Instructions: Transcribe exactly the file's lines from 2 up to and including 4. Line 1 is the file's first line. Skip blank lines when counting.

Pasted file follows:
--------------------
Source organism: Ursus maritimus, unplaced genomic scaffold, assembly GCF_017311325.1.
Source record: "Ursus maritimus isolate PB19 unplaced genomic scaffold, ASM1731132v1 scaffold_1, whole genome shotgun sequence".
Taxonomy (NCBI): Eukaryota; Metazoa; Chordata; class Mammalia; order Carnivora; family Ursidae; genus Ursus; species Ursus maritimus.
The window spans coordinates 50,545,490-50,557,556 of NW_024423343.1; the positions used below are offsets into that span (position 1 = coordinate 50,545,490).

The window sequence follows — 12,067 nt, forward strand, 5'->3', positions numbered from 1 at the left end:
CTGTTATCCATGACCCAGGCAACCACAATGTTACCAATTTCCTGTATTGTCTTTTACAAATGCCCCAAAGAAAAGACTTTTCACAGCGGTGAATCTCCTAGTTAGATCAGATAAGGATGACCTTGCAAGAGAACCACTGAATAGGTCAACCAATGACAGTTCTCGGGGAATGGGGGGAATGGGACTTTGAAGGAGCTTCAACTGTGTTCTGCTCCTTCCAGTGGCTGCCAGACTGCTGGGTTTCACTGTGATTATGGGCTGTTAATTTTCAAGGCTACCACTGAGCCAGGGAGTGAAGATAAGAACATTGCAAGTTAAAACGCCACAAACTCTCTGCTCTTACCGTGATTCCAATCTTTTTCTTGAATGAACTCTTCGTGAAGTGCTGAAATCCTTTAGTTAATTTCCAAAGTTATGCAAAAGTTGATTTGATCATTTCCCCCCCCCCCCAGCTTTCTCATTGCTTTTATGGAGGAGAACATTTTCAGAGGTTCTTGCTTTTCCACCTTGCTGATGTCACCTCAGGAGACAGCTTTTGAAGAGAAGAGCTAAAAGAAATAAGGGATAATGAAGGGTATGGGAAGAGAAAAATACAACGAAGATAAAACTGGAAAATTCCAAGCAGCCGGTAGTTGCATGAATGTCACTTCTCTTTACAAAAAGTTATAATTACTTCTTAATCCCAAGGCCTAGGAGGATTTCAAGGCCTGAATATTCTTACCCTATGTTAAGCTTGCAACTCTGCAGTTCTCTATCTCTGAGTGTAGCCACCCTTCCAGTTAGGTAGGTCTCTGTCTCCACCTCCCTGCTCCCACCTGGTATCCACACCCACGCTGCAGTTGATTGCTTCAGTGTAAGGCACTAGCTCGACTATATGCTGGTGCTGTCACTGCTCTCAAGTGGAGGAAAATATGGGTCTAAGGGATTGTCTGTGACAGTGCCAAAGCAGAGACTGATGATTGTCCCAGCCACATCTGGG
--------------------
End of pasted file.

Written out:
Source record: "Ursus maritimus isolate PB19 unplaced genomic scaffold, ASM1731132v1 scaffold_1, whole genome shotgun sequence".
Taxonomy (NCBI): Eukaryota; Metazoa; Chordata; class Mammalia; order Carnivora; family Ursidae; genus Ursus; species Ursus maritimus.
The window spans coordinates 50,545,490-50,557,556 of NW_024423343.1; the positions used below are offsets into that span (position 1 = coordinate 50,545,490).